Thursday, August 27, 2015
What Are You Eating? Part Two
Continuing on with our food series, today I'm going to talk about some of the various food movements and alternatives that have arisen in recent years to combat the dangers and injustices of the industrial food system which I spoke about on Tuesday.
You may have heard a term like "localism" or "locavore" before. The local food movement has been emphasizing the importance of buying food locally from farmers who use safe, organic practices at least since 2000, when the movement gained serious traction. For good reason, too, because local, organic foods cut down on pesticide usage, water pollution, "food miles" (aka your food doesn't travel as far to get to you, making it less of a contributor to global warming), and many other evils of industrial agriculture. They also deliver more nutrients to your body than industrial produce and stimulate the local economy. Farmer's markets, an excellent source of local food, make shopping for food a social experience, socially stimulating the community.
In response to the local food movement, community gardens and restaurant gardens are popping up profusely in some parts of cities and suburbia, and 35% of American households are growing food at home or in a community garden. This figure increased by 17% in the past 5 years! Why the increase? Perhaps because growing your own is another great way to contribute to the local food initiative! Household and community gardens offer fresh, local, and safe produce as well as opportunities for exercise and social interaction. They are definitely a great solution to the harms industrial agriculture has wrought.
Some people also choose to raise animals in their home gardens, keeping chickens or goats or other animals for their animal product needs. While the sustainability of animal agriculture in any form is a hotly debated topic, those who do choose to consume animal products will find that raising animals and harvesting from them on their own is at least more sustainable - i.e. healthier, less harmful (emphasis on less - there seems to be no animal agriculture method that is completely harmless to the animal) for the animals, and less harmful to the environment than conventional agriculture methods.
Those who want to consume animal products but are unable to raise animals can look for local alternatives. At a farmer's market I recently attended, I saw several booths selling cheese and milk, as well as free-range grass-fed meats. My advice is to see if any of these exist at your local farmer's market, and investigate to make sure their practices are organic, safe, and as humane as possible!
Either way, these are two local sources for animal products, a great alternative to industrially produced animal products (for more on how bad those are, please read Part One). Another option you have is to go vegan! Though I am not an expert on the subject, I suggest reading up on the pros and cons (I find this article helpful), talking to vegans who've successfully and healthfully made the switch, and consider the sustainability aspects of veganism - how much waste, packaging, and oil is used to get your food to you? Where does it come from? If it's plant-based, are those plants grown sustainably? Do some research, weigh your options, and decide what's right for you - as long as you are making a conscious decision to somehow up the sustainability game of your food choices, I'm 100% behind you!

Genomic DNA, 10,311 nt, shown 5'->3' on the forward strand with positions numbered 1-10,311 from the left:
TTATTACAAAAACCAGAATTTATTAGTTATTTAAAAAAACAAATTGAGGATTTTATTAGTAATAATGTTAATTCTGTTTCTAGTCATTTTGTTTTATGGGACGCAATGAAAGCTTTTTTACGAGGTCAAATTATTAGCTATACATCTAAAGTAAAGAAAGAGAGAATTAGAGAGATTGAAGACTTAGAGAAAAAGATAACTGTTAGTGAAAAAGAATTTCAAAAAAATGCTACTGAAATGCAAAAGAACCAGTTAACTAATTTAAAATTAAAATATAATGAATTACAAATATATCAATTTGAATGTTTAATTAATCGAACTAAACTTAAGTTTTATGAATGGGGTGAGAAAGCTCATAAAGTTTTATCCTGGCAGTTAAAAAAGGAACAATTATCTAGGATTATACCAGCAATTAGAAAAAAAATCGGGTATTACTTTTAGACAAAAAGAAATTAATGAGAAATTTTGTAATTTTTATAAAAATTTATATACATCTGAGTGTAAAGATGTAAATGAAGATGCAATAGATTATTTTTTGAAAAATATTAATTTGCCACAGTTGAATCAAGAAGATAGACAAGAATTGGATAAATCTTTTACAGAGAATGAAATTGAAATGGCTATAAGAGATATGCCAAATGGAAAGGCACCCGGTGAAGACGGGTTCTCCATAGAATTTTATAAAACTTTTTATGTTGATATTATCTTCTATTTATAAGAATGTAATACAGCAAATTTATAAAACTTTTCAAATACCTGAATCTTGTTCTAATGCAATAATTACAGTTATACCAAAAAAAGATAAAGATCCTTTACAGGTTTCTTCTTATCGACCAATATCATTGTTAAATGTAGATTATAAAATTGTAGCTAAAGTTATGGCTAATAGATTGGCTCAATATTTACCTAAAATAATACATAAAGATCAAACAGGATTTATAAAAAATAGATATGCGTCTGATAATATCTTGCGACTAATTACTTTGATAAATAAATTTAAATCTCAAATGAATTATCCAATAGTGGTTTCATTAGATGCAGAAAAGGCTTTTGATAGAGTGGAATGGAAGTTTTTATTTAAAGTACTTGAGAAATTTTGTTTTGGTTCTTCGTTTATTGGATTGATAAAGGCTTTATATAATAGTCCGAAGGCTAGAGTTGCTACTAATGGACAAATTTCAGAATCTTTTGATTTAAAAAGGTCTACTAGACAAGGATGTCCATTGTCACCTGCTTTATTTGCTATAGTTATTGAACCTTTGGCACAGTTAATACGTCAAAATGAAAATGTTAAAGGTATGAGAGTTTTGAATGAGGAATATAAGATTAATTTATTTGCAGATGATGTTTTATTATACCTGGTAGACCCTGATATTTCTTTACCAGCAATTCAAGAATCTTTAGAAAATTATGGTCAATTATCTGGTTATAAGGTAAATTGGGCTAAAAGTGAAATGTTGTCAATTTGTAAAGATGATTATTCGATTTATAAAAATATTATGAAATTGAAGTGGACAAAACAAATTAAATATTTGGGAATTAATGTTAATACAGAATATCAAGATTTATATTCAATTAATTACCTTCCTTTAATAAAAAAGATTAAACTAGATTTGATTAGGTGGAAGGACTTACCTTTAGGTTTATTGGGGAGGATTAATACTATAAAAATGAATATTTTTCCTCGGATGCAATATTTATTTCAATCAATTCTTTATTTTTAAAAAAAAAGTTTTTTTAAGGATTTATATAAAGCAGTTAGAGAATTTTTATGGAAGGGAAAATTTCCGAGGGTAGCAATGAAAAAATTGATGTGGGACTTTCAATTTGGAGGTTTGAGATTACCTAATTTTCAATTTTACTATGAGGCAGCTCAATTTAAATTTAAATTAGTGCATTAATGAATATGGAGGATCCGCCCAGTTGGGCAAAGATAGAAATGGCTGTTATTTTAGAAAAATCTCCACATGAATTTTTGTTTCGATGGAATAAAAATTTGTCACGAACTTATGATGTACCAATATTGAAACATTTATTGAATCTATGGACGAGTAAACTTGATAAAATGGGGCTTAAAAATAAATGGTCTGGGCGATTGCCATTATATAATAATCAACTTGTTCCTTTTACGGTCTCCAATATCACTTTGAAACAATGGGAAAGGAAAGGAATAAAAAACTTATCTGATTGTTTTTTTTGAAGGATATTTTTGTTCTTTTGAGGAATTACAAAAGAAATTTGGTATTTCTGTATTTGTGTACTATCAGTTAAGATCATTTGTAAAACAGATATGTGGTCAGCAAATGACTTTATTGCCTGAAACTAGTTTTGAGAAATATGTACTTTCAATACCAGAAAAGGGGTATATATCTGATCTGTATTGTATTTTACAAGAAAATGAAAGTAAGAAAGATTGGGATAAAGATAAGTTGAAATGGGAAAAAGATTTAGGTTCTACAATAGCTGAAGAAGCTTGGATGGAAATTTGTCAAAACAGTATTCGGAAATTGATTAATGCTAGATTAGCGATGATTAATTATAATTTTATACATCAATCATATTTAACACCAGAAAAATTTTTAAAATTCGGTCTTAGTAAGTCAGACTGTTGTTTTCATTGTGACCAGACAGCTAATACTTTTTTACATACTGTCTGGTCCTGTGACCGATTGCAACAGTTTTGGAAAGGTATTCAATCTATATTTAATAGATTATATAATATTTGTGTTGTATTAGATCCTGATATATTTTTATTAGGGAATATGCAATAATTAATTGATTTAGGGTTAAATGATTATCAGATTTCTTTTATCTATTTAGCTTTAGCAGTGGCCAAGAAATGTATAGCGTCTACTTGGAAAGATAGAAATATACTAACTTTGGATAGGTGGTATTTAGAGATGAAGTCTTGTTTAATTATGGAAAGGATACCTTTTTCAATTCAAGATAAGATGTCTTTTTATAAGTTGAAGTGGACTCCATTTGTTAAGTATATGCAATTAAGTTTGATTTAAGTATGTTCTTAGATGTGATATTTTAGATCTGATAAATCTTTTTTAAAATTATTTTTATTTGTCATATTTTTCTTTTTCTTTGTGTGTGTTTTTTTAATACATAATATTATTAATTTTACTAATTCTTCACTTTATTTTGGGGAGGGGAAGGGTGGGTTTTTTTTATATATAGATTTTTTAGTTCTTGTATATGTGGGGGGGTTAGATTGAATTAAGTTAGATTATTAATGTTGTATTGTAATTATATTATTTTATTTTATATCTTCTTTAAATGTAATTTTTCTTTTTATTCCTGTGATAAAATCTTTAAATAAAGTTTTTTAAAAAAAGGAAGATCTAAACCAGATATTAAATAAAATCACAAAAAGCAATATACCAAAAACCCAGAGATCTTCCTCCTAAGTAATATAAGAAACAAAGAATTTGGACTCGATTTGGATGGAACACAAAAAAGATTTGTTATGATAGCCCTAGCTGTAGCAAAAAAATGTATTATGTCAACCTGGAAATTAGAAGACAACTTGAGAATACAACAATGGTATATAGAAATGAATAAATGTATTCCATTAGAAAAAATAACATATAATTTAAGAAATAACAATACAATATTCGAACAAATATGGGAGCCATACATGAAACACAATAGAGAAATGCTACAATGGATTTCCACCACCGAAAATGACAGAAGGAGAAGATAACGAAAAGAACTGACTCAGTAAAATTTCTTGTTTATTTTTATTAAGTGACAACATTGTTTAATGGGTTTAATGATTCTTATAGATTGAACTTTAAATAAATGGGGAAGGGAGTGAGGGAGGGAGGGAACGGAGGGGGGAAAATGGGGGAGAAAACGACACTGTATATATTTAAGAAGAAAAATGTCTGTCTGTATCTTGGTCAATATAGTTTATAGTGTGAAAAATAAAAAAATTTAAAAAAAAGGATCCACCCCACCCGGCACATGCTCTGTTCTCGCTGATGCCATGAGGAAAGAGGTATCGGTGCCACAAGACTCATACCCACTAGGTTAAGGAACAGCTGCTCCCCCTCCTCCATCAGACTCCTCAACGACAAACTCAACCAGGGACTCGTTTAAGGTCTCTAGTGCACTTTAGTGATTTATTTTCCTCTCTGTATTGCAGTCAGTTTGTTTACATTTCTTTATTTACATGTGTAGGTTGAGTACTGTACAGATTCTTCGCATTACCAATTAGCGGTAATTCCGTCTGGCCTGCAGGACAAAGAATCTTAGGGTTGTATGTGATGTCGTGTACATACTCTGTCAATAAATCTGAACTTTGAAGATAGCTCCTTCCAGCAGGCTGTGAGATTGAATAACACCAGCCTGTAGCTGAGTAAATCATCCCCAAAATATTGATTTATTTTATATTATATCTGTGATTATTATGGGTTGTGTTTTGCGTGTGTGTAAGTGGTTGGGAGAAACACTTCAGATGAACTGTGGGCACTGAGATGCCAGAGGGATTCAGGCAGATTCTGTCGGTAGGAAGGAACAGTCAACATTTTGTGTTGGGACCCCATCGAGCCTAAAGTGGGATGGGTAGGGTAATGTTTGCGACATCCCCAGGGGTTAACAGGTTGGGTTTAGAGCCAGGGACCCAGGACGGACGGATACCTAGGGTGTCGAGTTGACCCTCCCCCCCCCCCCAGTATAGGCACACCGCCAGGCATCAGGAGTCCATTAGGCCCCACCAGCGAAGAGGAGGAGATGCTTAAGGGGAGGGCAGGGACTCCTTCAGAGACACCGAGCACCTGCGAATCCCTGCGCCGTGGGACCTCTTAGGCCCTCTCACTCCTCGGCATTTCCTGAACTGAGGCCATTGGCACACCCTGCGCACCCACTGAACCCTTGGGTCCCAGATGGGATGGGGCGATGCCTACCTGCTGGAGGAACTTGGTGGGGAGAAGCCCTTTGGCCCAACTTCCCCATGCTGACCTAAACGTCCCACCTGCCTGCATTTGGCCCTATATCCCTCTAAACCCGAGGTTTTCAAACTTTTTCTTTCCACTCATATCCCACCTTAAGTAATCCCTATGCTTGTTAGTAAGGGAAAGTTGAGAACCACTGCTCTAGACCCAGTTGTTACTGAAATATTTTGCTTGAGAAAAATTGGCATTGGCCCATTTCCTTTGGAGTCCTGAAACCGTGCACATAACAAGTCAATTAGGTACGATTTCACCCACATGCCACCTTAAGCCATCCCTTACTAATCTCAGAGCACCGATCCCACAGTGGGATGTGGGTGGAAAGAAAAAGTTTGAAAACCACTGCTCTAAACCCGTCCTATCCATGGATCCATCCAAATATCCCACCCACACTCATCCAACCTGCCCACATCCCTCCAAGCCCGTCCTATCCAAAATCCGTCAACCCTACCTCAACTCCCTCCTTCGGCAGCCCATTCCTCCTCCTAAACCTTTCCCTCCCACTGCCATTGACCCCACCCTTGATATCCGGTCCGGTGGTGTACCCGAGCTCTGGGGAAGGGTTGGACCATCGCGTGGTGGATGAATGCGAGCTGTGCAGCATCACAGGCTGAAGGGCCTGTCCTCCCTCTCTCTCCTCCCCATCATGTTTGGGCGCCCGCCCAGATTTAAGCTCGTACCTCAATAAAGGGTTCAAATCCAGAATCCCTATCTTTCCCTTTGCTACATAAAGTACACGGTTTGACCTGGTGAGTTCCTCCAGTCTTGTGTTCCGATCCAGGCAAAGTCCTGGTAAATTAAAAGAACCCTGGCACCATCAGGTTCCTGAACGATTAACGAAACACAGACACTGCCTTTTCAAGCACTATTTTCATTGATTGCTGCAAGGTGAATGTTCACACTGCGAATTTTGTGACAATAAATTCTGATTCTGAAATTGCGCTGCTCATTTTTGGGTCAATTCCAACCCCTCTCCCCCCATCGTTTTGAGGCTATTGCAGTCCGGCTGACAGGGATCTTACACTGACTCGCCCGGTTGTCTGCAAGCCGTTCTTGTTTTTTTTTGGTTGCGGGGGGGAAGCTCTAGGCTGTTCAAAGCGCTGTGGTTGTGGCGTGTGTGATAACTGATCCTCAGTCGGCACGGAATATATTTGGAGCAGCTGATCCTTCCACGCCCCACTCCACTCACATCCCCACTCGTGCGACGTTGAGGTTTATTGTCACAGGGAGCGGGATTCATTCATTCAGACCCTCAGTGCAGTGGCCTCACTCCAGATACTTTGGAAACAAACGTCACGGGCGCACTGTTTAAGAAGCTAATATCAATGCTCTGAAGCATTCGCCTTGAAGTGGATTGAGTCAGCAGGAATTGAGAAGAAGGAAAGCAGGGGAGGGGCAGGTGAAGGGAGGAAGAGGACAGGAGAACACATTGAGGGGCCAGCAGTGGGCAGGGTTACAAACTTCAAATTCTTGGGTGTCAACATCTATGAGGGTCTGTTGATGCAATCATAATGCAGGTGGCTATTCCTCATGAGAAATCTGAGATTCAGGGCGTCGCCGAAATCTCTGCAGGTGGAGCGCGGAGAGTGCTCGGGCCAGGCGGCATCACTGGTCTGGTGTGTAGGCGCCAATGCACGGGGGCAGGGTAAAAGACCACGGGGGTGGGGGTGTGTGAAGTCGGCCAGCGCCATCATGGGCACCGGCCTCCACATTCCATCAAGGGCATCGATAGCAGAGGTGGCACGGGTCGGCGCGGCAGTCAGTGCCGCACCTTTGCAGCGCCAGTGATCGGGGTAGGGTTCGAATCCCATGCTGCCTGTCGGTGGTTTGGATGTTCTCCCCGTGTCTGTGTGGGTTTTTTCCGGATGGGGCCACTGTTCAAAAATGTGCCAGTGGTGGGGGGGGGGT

Just as veganism is a food movement, so too is vegetarianism. Like veganism, it requires research and ultimately your own decision to make the switch. Since vegetarianism offers an alternative to at least some industrially produced animal products, it is a more sustainable option.
In the next part of this series, I'll be discussing food justice as well as labor and environmental justice movements surrounding food. Isn't it fascinating how far-reaching food and its influence is? That's why so many movements have sprung up around it!
If all of these options and info is intimidating to you, please wait until the last part of the series, when I will outline in better detail what you as an individual can do to have an effect on our food systems. Also, just remember that the most important thing is to be aware and make conscious decisions about your food, where it comes from, who and what it affects, how it affects you, where it goes, and what you do to effect all of that. Make sure that your food choices align with your values, and you are well on your way to living a healthier, happier, more kick-ass life!
P.S. I highly encourage further research into any of these topics if they interest you! Click on the links provided and do your own searching too :)